Introduction: Arduino Workshop-Interactive LED Chase Effect

Arduino Workshop-LED Chase Effect We are going to add a potentiometer to this circuit which will allow you to change the speed of the lights while the code is running

Required Component


2. 5mm LED

3. 4.7KΩ Rotary Potentiometer

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Beginning Arduino

Circuit diagram Arduino Interactive LED Chase Effect

First, make sure your Arduino is powered off by unplugging it from the USB cable. Now add a potentiometer to the circuit so it is connected as in Figure Interactive LED Chase Effect with the left leg going to the 5V on the Arduino, the middle leg going to Analog Pin 2, and the right leg going to ground.

How Work potentiometer:

The potentiometer is simply a fixed resistor with an adjustable wiper that can be used to divide the total resistance into two parts that add up to the total (fixed) value.

[caption id="attachment_414" align="alignnone" width="200"] potentiometer[/caption]

The potentiometer has three legs. By connecting up just two legs, the potentiometer becomes a variable resistor. By connecting all three legs and applying a voltage across it, the potentiometer becomes a voltage divider. This is how we have used it in our circuit. One side is connected to the ground, the other to 5V, and the center pin to our analog pin. By adjusting the knob, a voltage between 0 and 5V will be available from the center pin; we can read the value of that voltage on Analog Pin 2 and use its value to change the delay rate of the light effect. The potentiometer can be very useful in providing a means of adjusting a value from 0 to a set the amount, e.g., the volume of a radio or the brightness of a lamp.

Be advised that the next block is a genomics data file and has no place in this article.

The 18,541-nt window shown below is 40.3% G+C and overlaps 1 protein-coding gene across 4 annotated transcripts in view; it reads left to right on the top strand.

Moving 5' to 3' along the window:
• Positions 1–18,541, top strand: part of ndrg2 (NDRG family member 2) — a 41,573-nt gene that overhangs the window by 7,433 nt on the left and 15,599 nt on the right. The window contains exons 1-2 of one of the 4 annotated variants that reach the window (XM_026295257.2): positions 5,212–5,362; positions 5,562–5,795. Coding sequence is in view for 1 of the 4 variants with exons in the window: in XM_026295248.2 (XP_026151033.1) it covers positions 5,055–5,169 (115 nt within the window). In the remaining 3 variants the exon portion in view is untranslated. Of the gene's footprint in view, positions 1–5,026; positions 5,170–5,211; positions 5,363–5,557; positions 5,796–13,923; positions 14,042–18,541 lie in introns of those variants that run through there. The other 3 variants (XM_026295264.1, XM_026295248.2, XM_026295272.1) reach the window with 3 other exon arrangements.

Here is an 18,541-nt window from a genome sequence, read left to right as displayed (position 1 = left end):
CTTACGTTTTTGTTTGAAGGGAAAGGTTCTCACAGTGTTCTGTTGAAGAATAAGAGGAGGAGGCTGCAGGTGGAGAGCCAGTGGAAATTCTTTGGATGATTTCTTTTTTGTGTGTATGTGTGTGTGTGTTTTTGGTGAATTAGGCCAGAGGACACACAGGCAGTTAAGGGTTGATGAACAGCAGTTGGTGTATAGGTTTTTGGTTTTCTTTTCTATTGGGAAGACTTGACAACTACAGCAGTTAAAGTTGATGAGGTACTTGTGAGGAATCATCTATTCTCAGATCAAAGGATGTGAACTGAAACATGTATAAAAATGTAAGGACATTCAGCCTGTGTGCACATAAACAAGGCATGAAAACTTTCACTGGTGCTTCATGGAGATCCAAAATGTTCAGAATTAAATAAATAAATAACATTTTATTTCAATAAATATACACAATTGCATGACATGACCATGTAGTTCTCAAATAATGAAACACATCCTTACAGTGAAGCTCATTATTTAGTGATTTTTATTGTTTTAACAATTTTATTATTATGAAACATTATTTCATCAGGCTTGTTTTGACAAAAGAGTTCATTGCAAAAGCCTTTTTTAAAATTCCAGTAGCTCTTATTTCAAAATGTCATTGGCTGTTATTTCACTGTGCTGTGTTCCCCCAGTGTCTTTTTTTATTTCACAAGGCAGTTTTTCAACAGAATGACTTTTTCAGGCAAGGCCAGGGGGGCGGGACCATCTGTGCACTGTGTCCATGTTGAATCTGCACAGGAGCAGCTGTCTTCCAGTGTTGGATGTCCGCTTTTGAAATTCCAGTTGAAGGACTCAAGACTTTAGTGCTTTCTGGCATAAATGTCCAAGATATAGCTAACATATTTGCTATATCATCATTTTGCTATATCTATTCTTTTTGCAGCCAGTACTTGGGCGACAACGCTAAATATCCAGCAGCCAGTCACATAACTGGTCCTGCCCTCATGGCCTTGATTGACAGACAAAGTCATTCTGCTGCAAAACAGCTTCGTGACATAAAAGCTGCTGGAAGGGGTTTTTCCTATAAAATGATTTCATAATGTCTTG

Code Arduino Interactive LED Chase Effect

byte ledPin[] = {4, 5, 6, 7, 8, 9, 10, 11, 12, 13}; // Create
array for LED pins
int ledDelay; // delay
between changes
int direction = 1;
int currentLED = 0;
unsigned long changeTime;
int potPin = 2; // select
the input pin for the potentiometer
void setup() {
for (int x=0; x<10; x++) { // set all
pins to output
pinMode(ledPin[x], OUTPUT);
changeTime = millis();
void loop() {
ledDelay = analogRead(potPin); // read the
value from the pot
if ((millis() - changeTime) > ledDelay) { // if it has
been ledDelay ms since last change
changeTime = millis();
void changeLED() {
for (int x=0; x<10; x++) { // turn off
all LED's
digitalWrite(ledPin[x], LOW);
digitalWrite(ledPin[currentLED], HIGH); // turn on the
current LED
currentLED += direction; // increment
by the direction value
// change direction
if we reach the end
if (currentLED == 9) {direction = -1;}
if (currentLED == 0) {direction = 1;}

This time when you verify and upload your code, you should now see the lit LED appear to bounce back and forth between each end of the string of lights as before. But, by turning the knob of the potentiometer, you will change the value of delay and speed up or slow down the effect. Let’s take a look at how this works and find out what a potentiometer is.